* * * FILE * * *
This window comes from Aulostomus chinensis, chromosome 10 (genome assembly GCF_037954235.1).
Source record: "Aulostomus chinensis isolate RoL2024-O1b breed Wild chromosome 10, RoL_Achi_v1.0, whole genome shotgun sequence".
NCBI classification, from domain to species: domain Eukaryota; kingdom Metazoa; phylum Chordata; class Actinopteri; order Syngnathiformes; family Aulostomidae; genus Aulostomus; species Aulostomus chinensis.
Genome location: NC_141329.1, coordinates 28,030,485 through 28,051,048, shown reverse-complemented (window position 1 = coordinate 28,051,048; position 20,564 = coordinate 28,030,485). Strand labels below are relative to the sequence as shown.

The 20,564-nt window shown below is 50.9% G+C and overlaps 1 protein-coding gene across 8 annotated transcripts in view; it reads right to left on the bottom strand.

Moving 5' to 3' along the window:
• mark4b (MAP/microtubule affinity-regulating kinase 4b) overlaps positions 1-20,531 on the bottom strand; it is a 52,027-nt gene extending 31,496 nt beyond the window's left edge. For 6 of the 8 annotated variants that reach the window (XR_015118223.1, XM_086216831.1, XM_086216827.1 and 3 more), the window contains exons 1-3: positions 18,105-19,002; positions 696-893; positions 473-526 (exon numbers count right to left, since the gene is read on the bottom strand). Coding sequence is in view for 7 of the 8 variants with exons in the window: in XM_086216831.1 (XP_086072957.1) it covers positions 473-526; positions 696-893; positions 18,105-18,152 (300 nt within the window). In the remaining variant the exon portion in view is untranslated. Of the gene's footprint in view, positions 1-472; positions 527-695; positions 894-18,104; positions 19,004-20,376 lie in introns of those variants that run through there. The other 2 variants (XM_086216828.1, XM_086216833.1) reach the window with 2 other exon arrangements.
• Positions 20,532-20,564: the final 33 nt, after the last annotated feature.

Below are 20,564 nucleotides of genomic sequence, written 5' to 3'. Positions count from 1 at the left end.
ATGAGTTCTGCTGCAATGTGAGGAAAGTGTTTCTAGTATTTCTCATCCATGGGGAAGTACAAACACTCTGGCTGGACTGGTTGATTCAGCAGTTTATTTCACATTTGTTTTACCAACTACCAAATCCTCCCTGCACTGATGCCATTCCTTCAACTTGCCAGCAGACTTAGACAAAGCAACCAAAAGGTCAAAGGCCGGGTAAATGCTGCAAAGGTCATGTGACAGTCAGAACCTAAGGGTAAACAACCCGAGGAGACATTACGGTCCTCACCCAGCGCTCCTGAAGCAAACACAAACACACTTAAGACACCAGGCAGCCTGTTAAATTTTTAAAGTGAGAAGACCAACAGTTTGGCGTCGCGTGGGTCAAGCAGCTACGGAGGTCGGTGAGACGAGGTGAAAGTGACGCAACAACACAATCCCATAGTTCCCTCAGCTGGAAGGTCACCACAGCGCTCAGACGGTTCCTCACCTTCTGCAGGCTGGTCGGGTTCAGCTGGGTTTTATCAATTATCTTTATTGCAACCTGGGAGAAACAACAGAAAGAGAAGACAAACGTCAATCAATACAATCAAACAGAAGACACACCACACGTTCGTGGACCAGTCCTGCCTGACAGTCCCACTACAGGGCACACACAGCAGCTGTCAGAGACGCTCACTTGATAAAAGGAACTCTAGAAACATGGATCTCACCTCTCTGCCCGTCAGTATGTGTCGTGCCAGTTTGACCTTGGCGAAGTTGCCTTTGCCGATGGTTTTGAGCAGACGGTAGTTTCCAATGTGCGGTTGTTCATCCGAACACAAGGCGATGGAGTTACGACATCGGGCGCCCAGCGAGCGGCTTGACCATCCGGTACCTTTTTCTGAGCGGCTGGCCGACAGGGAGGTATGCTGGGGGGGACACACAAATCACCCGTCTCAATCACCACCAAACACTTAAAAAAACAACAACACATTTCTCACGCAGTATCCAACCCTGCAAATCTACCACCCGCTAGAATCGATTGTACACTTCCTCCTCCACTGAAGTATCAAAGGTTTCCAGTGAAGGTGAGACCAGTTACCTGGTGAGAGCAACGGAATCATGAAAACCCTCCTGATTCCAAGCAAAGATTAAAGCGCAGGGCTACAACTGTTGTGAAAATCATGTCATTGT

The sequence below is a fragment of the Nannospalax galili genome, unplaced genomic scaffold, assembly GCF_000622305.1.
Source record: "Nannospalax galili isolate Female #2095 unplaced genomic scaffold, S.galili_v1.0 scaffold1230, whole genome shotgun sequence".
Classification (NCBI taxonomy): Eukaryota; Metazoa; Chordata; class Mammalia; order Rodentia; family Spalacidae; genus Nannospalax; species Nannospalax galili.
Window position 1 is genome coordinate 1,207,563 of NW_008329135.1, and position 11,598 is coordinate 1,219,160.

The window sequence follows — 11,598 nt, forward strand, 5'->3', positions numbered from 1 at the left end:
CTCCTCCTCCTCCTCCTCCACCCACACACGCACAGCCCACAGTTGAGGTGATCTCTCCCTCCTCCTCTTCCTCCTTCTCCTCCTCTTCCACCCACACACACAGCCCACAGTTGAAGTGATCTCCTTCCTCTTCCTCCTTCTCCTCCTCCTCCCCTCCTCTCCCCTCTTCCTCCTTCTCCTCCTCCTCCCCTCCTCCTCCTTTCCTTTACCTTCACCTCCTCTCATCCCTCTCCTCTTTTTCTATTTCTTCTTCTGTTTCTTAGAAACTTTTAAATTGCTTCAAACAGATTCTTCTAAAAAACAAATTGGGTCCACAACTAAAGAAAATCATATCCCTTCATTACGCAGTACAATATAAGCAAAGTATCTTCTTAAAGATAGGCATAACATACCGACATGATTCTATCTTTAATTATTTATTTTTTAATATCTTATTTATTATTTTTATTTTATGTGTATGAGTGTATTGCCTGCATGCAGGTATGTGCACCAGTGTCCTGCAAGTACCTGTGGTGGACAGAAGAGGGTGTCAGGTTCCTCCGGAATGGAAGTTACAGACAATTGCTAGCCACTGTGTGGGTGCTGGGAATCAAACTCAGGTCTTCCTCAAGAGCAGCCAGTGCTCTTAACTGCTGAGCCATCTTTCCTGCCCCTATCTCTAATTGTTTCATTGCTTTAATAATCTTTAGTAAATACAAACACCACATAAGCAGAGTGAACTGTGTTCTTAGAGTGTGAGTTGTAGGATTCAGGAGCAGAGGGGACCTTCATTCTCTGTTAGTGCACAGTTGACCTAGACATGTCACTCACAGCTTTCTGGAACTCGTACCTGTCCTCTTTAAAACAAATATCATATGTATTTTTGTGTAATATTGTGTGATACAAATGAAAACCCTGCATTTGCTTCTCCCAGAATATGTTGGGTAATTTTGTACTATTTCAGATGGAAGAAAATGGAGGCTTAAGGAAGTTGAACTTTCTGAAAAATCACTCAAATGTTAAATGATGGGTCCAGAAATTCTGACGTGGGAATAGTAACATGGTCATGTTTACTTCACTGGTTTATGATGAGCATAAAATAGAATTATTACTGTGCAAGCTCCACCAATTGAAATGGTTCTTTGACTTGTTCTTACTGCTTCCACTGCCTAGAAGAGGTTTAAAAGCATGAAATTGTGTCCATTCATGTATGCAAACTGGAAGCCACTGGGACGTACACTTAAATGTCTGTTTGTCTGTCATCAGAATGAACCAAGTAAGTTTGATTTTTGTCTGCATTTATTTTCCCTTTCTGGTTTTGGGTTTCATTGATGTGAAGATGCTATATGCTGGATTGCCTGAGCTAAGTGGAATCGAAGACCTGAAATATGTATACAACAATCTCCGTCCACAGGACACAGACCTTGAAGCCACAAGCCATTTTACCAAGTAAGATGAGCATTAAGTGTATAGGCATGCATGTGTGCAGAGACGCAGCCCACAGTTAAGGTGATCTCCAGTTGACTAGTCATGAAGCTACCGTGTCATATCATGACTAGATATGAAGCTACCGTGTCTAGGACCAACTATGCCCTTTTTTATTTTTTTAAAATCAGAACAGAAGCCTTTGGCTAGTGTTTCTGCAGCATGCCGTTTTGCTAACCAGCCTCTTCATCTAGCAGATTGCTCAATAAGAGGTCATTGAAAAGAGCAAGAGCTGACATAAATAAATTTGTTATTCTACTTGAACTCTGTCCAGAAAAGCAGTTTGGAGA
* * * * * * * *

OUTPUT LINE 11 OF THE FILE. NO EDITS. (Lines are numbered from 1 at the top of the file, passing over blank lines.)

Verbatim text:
The sequence below is a fragment of the Nannospalax galili genome, unplaced genomic scaffold, assembly GCF_000622305.1.